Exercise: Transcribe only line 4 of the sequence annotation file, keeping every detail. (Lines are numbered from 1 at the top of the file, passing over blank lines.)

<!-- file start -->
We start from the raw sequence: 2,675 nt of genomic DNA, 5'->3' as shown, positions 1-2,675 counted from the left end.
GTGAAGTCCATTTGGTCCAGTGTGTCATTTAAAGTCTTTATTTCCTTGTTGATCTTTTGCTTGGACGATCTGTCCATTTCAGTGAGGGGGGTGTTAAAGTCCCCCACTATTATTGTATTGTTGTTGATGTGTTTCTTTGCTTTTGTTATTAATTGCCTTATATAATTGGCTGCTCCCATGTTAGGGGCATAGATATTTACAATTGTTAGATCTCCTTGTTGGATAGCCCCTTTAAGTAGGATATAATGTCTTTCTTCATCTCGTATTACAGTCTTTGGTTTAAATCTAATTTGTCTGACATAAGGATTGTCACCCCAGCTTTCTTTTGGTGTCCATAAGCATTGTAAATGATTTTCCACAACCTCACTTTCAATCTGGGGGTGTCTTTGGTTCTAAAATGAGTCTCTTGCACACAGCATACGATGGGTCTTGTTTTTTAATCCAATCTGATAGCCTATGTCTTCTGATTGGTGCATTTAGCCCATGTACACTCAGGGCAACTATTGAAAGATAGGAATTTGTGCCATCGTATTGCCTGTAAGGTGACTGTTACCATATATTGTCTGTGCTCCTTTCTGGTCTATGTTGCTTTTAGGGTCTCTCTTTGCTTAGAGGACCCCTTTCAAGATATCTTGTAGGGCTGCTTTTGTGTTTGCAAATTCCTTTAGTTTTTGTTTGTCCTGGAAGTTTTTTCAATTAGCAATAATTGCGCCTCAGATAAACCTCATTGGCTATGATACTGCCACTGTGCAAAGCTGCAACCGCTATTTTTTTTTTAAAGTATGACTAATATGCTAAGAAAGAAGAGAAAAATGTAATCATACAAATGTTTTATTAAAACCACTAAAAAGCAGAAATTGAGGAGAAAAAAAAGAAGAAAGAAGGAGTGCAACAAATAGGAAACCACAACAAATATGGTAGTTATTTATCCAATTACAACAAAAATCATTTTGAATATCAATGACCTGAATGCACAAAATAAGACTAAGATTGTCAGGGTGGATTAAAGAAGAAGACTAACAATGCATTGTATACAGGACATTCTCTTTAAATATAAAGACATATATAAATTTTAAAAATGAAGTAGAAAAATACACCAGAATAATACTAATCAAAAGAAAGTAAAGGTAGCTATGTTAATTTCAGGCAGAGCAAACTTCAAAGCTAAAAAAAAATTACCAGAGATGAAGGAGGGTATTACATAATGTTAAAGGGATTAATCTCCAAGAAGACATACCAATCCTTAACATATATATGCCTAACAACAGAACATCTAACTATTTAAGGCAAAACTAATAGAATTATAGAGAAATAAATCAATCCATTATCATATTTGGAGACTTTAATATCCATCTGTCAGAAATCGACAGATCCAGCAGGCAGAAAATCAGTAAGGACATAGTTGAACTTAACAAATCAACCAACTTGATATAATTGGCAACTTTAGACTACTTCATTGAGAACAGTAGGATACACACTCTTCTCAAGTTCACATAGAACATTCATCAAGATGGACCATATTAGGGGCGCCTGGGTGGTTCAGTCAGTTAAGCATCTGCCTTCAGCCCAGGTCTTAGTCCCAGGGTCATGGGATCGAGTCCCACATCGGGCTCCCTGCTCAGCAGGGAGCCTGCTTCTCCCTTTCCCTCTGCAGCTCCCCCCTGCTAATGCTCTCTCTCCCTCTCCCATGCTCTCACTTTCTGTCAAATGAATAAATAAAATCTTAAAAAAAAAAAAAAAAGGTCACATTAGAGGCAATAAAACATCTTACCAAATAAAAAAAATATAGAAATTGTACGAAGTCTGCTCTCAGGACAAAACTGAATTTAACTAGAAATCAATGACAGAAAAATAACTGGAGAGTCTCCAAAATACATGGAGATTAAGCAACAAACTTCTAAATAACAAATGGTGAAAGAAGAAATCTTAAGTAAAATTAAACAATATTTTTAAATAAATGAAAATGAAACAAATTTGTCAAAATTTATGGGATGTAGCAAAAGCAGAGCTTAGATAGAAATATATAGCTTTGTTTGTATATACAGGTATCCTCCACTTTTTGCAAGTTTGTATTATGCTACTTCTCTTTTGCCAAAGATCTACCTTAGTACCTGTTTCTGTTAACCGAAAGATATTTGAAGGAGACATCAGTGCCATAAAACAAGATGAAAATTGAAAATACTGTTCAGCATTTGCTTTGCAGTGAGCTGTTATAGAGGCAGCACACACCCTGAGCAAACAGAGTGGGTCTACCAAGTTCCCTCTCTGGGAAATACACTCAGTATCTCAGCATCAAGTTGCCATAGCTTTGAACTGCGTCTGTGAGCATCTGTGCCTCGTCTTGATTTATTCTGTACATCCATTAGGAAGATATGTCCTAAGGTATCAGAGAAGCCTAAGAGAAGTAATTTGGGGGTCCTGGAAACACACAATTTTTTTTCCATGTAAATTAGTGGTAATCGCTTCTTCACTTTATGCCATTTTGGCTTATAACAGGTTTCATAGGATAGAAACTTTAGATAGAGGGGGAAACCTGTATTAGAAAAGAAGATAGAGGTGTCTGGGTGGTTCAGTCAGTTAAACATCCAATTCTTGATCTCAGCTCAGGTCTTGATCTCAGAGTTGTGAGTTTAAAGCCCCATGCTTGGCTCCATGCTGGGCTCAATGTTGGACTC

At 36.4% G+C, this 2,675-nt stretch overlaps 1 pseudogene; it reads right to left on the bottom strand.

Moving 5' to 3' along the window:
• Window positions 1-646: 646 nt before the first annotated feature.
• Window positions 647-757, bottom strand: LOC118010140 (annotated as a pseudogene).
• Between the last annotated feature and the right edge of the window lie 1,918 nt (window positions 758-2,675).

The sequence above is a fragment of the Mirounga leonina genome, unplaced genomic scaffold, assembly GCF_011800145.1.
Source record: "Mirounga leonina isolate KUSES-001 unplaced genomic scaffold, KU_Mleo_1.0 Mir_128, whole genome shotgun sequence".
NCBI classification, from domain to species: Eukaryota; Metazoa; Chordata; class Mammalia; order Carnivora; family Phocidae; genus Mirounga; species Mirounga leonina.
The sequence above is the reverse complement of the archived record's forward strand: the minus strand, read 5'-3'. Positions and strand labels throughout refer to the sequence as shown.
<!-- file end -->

Moving 5' to 3' along the window: